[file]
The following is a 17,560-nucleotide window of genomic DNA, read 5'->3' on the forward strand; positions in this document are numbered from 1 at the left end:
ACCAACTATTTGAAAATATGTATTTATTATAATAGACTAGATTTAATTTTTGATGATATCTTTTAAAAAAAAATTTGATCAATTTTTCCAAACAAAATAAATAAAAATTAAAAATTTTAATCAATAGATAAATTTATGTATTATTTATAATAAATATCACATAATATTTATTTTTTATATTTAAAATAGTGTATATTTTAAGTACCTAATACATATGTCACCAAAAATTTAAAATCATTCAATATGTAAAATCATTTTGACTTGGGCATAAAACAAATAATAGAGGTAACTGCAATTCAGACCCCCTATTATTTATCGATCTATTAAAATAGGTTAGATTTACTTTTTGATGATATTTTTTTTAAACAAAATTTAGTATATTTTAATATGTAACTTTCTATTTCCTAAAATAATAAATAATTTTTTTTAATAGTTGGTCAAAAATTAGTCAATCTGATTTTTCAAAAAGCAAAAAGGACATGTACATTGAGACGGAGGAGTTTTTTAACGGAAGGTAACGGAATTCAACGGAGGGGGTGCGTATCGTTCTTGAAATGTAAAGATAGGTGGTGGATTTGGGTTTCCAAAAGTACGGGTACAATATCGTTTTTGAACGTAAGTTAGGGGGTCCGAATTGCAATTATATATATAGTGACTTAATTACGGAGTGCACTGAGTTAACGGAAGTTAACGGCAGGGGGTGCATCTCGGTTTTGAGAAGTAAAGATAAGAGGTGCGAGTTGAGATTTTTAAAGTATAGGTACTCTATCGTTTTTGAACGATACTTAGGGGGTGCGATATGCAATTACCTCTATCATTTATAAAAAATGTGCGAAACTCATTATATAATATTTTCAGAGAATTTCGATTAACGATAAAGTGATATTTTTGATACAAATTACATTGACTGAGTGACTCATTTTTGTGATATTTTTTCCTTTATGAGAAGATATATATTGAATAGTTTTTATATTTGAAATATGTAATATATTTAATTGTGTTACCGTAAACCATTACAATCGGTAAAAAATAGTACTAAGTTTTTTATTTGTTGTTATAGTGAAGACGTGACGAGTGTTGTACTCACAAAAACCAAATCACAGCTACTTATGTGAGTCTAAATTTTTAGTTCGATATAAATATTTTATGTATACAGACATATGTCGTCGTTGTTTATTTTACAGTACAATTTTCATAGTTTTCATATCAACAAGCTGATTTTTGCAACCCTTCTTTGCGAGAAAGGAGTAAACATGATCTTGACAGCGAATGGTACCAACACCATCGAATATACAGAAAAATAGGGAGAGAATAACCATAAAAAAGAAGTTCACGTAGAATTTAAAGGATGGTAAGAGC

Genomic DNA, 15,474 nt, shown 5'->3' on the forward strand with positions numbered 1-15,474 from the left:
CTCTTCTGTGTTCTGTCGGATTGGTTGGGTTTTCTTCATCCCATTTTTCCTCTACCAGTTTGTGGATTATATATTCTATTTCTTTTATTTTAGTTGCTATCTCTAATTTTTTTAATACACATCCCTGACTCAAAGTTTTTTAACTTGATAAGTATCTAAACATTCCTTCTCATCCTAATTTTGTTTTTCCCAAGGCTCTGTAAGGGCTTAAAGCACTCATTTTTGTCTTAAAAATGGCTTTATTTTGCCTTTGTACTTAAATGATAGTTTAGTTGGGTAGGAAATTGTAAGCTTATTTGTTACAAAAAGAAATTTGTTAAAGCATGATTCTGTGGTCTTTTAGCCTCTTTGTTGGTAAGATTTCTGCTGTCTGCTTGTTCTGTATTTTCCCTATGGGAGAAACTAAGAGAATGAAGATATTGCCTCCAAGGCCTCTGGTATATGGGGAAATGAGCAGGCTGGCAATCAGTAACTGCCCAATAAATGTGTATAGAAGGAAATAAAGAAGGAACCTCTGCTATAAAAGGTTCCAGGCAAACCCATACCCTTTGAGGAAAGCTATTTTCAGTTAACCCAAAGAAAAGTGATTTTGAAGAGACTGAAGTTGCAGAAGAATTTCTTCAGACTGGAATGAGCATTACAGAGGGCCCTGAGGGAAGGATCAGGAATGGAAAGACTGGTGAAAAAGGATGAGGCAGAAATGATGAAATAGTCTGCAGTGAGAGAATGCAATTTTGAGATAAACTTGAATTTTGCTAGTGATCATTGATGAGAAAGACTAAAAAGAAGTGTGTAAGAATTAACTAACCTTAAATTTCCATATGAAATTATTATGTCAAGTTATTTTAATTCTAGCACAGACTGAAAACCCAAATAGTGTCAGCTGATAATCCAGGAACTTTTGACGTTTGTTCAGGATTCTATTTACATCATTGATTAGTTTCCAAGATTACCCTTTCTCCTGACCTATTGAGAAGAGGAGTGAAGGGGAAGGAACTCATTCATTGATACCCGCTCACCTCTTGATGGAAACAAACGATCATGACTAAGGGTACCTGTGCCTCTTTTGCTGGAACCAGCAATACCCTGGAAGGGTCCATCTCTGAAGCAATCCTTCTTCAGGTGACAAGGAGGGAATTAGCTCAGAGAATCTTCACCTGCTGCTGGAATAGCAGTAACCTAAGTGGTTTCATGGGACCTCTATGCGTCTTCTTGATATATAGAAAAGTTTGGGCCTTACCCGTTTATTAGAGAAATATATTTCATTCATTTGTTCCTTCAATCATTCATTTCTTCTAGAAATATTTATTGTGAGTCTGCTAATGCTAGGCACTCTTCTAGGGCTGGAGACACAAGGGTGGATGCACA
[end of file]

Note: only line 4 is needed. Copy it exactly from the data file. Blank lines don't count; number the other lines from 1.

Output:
CTCTTCTGTGTTCTGTCGGATTGGTTGGGTTTTCTTCATCCCATTTTTCCTCTACCAGTTTGTGGATTATATATTCTATTTCTTTTATTTTAGTTGCTATCTCTAATTTTTTTAATACACATCCCTGACTCAAAGTTTTTTAACTTGATAAGTATCTAAACATTCCTTCTCATCCTAATTTTGTTTTTCCCAAGGCTCTGTAAGGGCTTAAAGCACTCATTTTTGTCTTAAAAATGGCTTTATTTTGCCTTTGTACTTAAATGATAGTTTAGTTGGGTAGGAAATTGTAAGCTTATTTGTTACAAAAAGAAATTTGTTAAAGCATGATTCTGTGGTCTTTTAGCCTCTTTGTTGGTAAGATTTCTGCTGTCTGCTTGTTCTGTATTTTCCCTATGGGAGAAACTAAGAGAATGAAGATATTGCCTCCAAGGCCTCTGGTATATGGGGAAATGAGCAGGCTGGCAATCAGTAACTGCCCAATAAATGTGTATAGAAGGAAATAAAGAAGGAACCTCTGCTATAAAAGGTTCCAGGCAAACCCATACCCTTTGAGGAAAGCTATTTTCAGTTAACCCAAAGAAAAGTGATTTTGAAGAGACTGAAGTTGCAGAAGAATTTCTTCAGACTGGAATGAGCATTACAGAGGGCCCTGAGGGAAGGATCAGGAATGGAAAGACTGGTGAAAAAGGATGAGGCAGAAATGATGAAATAGTCTGCAGTGAGAGAATGCAATTTTGAGATAAACTTGAATTTTGCTAGTGATCATTGATGAGAAAGACTAAAAAGAAGTGTGTAAGAATTAACTAACCTTAAATTTCCATATGAAATTATTATGTCAAGTTATTTTAATTCTAGCACAGACTGAAAACCCAAATAGTGTCAGCTGATAATCCAGGAACTTTTGACGTTTGTTCAGGATTCTATTTACATCATTGATTAGTTTCCAAGATTACCCTTTCTCCTGACCTATTGAGAAGAGGAGTGAAGGGGAAGGAACTCATTCATTGATACCCGCTCACCTCTTGATGGAAACAAACGATCATGACTAAGGGTACCTGTGCCTCTTTTGCTGGAACCAGCAATACCCTGGAAGGGTCCATCTCTGAAGCAATCCTTCTTCAGGTGACAAGGAGGGAATTAGCTCAGAGAATCTTCACCTGCTGCTGGAATAGCAGTAACCTAAGTGGTTTCATGGGACCTCTATGCGTCTTCTTGATATATAGAAAAGTTTGGGCCTTACCCGTTTATTAGAGAAATATATTTCATTCATTTGTTCCTTCAATCATTCATTTCTTCTAGAAATATTTATTGTGAGTCTGCTAATGCTAGGCACTCTTCTAGGGCTGGAGACACAAGGGTGGATGCACA